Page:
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Mosby pitches dollar house program to council

A series of rowhomes in South Baltimore. On Monday night, City Council President Nick Mosby pitched his dollar house program to the council.
A series of rowhomes in South Baltimore. On Monday night, City Council President Nick Mosby pitched his dollar house program to the council.

City Council President Nick Mosby pitched his effort to revive Baltimore’s famous dollar house program to fellow council members at a hearing Monday night, telling them he wanted to “get ahead of misinformation.”

“We're able to take a non-performing asset that's not bringing in any tax revenue and turn it into a performing asset and provide it to a resident who's been here, who's been living with the conditions that are byproducts of failed policy and the disinvestment of their communities,” the Democrat said. “I think that it's incumbent on this body and the leadership of the city to ensure that.”

The original 1970s program revitalized now-thriving neighborhoods such as Otterbein and Pigtown, after the city sold blocks of decrepit homes for $1, requiring buyers to pour their own money into renovating the properties. Eligible participants had such high demand for the program that officials ran a lottery.

Mosby argues that his program would bolster generational wealth among poor Baltimoreans, particularly among Black families who were harmed by redlining and less likely than white city residents to own homes.

He called for Mayor Brandon Scott to fund the initiatives through the American Rescue Plan Act federal stimulus. The mayor wields sole power over most city spending; the council cannot move money around the city’s budget nor dictate any spending of the $641 million in ARPA money.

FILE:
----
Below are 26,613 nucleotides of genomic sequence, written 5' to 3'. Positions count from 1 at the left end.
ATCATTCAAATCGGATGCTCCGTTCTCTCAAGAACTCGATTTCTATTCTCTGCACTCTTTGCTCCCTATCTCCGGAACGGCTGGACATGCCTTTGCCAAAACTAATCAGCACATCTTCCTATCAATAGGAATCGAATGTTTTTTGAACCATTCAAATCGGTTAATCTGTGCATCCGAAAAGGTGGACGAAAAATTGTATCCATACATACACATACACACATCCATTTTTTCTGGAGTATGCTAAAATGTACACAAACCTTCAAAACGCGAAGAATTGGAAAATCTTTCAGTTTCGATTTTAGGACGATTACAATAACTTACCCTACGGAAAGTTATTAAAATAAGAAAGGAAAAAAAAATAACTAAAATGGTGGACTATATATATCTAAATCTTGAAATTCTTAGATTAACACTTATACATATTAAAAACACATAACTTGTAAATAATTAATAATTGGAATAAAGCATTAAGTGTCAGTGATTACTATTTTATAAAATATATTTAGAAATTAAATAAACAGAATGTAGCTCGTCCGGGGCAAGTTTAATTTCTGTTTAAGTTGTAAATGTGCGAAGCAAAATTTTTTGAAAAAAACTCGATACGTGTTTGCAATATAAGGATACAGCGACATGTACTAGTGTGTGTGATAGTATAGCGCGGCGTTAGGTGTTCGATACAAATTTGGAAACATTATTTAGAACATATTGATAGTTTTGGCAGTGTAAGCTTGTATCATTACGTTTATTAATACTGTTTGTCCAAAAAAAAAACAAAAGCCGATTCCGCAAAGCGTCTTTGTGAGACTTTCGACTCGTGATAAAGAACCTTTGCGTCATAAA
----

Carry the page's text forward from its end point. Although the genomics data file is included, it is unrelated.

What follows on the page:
“We've constantly talked about the importance of not just spending money in this once in a lifetime opportunity, but investing money, particularly investing in the citizens and the communities that have been disproportionately disinvested in for far too long,” Mosby said.

Scott has not weighed in on the specifics of the program itself, but has said that he will announce ARPA funding for housing initiatives early next year and will carefully consider any measure the council passes. According to several sources speaking on background, senior Scott officials are already lobbying progressive council allies to strike down the measure.

Council members responded to Mosby’s pitch with questions about eligibility and logistics, trying to get a handle on how many residents could enroll in the program and where exactly their homes would be.

Mosby’s Urban Homesteading Program would offer two-year leases to the vacant properties for $1, during which prospective buyers would pay for renovations needed to make the homes habitable. Within six months of executing the lease, participants must make the property their primary residence. If the home is brought up to code, the city would then transfer the title to the buyer.

The cost of those renovations would depend on specific property conditions, but would likely run participants at the very least tens of thousands of dollars. Mosby cited a report that found the average renovation cost in the U.S. is around $140,000 or $150,000. Another bill in the package would offer general home repair grants of up to $25,000 and emergency repair grants of up to $10,000.

The Department of Housing and Community Development would oversee the programs. Not all city-owned vacant properties or city residents are eligible.

The legislation does not name eligible neighborhoods, but defines them as “those that have been overlooked by investors and revitalization initiatives or was historically subject to redlining.” They must have “assets that can provide a central focus for revitalization, including: public markets, public spaces, transit corridors and emerging housing and commercial development activity.”

“We didn't want to pick winners and losers through legislation,” Mosby said. “We wanted DHCD, through the information that they have that they've been working on, to help develop the actual program and how the program was going to roll out.”

He said he hopes DCHD will create an interactive registry that allows residents to look up dollar home properties.

Baltimoreans would have three ways of qualifying for the programs: those who have lived in the city for at least 15 continuous years, those who have lived in an eligible neighborhood for at least 10 years and city employees who have worked for Baltimore for at least five years would be eligible.